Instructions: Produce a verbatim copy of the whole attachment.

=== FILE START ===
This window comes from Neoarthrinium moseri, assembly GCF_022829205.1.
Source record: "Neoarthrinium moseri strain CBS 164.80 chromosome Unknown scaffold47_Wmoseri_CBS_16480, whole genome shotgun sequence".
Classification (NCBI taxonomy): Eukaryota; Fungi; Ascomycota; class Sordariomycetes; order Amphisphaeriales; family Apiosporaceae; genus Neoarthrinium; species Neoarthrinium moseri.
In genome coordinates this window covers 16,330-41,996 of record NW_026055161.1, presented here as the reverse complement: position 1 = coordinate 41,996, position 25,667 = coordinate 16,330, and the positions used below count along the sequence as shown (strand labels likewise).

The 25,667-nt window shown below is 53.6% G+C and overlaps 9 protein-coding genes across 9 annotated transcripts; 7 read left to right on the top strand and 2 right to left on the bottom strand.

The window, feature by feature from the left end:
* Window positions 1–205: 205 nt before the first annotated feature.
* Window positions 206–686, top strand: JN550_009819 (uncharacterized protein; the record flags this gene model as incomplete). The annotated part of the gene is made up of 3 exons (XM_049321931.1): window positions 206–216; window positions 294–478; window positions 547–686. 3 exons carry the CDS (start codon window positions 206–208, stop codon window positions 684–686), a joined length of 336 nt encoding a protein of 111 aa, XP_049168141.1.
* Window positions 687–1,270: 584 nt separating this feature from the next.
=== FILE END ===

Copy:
This window comes from Neoarthrinium moseri, assembly GCF_022829205.1.
Source record: "Neoarthrinium moseri strain CBS 164.80 chromosome Unknown scaffold47_Wmoseri_CBS_16480, whole genome shotgun sequence".
Classification (NCBI taxonomy): Eukaryota; Fungi; Ascomycota; class Sordariomycetes; order Amphisphaeriales; family Apiosporaceae; genus Neoarthrinium; species Neoarthrinium moseri.
In genome coordinates this window covers 16,330-41,996 of record NW_026055161.1, presented here as the reverse complement: position 1 = coordinate 41,996, position 25,667 = coordinate 16,330, and the positions used below count along the sequence as shown (strand labels likewise).

The 25,667-nt window shown below is 53.6% G+C and overlaps 9 protein-coding genes across 9 annotated transcripts; 7 read left to right on the top strand and 2 right to left on the bottom strand.

The window, feature by feature from the left end:
* Window positions 1–205: 205 nt before the first annotated feature.
* Window positions 206–686, top strand: JN550_009819 (uncharacterized protein; the record flags this gene model as incomplete). The annotated part of the gene is made up of 3 exons (XM_049321931.1): window positions 206–216; window positions 294–478; window positions 547–686. 3 exons carry the CDS (start codon window positions 206–208, stop codon window positions 684–686), a joined length of 336 nt encoding a protein of 111 aa, XP_049168141.1.
* Window positions 687–1,270: 584 nt separating this feature from the next.